Beryllium sulfate

Beryllium sulfate
13510-49-1 N[???]
7787-56-6 (tetrahydrate) N
3D model (Jmol) Interactive image
ChEBI CHEBI:53473 YesY
ChemSpider 24291 YesY
ECHA InfoCard 100.033.478
EC Number 236-842-2
PubChem 26077
RTECS number DS4800000
Molar mass 105.075 g/mol (anhydrous)
177.136 g/mol (tetrahydrate)
Appearance white solid
Odor odorless
Density 2.44 g/cm3 (anhydrous)
1.71 g/cm3 (tetrahydrate)
Melting point 110 °C (230 °F; 383 K) (tetrahydrate, −2H2O)
400 °C (dihydrate, dehydr.)
550–600 decomposes
Boiling point 2,500 °C (4,530 °F; 2,770 K) (anhydrate)
580 °C (tetrahydrate)
36.2 g/100 mL (0 °C)
40.0 g/100 mL (20 °C)
54.3 g/100 mL (60 °C)
Solubility insoluble in alcohol
1.4374 (tetrahydrate)
90 J/mol K
-1197 kJ/mol
-1088 kJ/mol
Safety data sheet ICSC 1351
GHS pictograms
GHS signal word DANGER
H350, H330, H301, H372, H319, H335, H315, H317, H411
Carc. Cat. 2
Very toxic (T+)
Dangerous for the environment (N)
R-phrases R49, R25, R26, R36/37/38, R43, R48/23, R51/53
S-phrases S53, S45
Flash point Non-flammable
Lethal dose or concentration (LD, LC):
82 mg/kg (rat, oral)
80 mg/kg (mouse, oral)[2]
US health exposure limits (NIOSH):
PEL (Permissible)
TWA 0.002 mg/m3
C 0.005 mg/m3 (30 minutes), with a maximum peak of 0.025 mg/m3 (as Be)[3]
REL (Recommended)
Ca C 0.0005 mg/m3 (as Be)[3]
IDLH (Immediate danger)
Ca [4 mg/m3 (as Be)][3]
Related compounds
Other cations
Magnesium sulfate
Calcium sulfate
Strontium sulfate
Barium sulfate
Except where otherwise noted, data are given for materials in their standard state (at 25 °C [77 °F], 100 kPa).
N verify (what is YesYN ?)
Infobox references

Beryllium sulfate normally encountered as the tetrahydrate, [Be(H2O)4]SO4 is a white crystalline solid. It was first isolated in 1815 by Jons Jakob Berzelius.[4]

Beryllium sulfate may be prepared by treating an aqueous solution of any beryllium salt with sulfuric acid, followed by evaporation of the solution and crystallization. The hydrated product may be converted to anhydrous salt by heating at 400 °C.[5] The tetrahydrate contains a tetrahedral Be(OH2)42+ unit and sulfate anions. The small size of the Be2+ cation determines the number of water molecules that can be coordinated. This contrasts with the analogous magnesium salt, MgSO4·6H2O which contains an octahedral Mg(OH2)62+ unit.[6]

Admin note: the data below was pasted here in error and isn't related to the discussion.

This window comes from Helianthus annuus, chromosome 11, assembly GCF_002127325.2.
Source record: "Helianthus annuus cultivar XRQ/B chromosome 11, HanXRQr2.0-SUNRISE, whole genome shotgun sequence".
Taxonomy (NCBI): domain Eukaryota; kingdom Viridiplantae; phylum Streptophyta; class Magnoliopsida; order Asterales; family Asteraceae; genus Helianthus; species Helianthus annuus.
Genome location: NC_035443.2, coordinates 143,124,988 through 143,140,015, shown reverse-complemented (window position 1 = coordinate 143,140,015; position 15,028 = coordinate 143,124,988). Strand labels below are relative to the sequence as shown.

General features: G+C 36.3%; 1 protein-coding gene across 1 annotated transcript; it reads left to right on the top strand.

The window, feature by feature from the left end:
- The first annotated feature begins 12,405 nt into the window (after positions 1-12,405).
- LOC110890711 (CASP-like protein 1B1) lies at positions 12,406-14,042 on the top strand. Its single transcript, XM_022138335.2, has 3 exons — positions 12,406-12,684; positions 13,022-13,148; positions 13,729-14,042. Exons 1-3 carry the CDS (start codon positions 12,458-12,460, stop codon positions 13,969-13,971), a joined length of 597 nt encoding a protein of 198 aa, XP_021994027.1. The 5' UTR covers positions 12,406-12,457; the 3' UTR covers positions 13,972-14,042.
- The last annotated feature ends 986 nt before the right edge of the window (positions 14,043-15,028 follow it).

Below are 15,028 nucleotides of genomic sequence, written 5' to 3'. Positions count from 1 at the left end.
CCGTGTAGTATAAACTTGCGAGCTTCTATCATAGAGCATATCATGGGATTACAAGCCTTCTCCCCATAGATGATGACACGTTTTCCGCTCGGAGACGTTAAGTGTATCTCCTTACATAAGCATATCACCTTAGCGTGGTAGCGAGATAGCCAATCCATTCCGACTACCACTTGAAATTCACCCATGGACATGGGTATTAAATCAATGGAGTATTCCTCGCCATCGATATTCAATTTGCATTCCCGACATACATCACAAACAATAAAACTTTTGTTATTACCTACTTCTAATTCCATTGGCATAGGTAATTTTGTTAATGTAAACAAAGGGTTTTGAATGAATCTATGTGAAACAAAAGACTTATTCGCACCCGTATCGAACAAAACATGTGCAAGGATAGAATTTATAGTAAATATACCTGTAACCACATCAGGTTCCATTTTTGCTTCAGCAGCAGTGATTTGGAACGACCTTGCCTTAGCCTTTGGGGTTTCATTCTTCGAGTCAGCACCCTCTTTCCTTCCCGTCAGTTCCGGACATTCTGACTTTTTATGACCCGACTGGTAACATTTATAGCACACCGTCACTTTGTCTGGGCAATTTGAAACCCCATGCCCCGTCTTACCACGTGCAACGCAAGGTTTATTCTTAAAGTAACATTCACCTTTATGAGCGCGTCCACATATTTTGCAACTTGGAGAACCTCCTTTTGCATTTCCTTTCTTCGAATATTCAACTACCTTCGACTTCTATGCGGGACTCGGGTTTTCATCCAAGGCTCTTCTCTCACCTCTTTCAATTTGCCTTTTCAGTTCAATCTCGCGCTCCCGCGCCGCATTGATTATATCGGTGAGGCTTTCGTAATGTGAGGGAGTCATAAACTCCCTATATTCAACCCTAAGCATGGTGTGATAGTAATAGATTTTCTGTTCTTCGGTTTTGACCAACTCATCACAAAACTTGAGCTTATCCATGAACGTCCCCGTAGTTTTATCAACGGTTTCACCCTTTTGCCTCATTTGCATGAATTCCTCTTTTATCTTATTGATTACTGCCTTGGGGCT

The anhydrous compound has a structure similar to that of berlinite. The structure contains alternating tetrahedrally coordinated Be and S and each oxygen is 2 coordinate (Be-O-S). The Be-O distance is 156 pm and the S-O distance is 150 pm.[7]

A mixture of beryllium and radium sulfate was used as the neutron source in the discovery of nuclear fission.


  1. Weast, Robert C., ed. (1981). CRC Handbook of Chemistry and Physics (62nd ed.). Boca Raton, FL: CRC Press. p. B-82. ISBN 0-8493-0462-8..
  2. "Beryllium compounds (as Be)". Immediately Dangerous to Life and Health. National Institute for Occupational Safety and Health (NIOSH).
  3. 1 2 3 "NIOSH Pocket Guide to Chemical Hazards #0054". National Institute for Occupational Safety and Health (NIOSH).
  4. Lathrop Parsons, Charles (1909), The Chemistry and Literature of Beryllium, London, pp. 29–33.
  5. Patnaik, Pradyot (2002), Handbook of Inorganic Chemicals, McGraw-Hill, ISBN 0-07-049439-8.
  6. Wells A.F. (1984) Structural Inorganic Chemistry 5th edition Oxford Science Publications ISBN 0-19-855370-6
  7. Grund, Alfred (1955). "Die Kristallstruktur von BeSO4". Tschermaks Mineralogische und Petrographische Mitteilungen. 5 (3): 227–230. doi:10.1007/BF01191066. ISSN 0041-3763.
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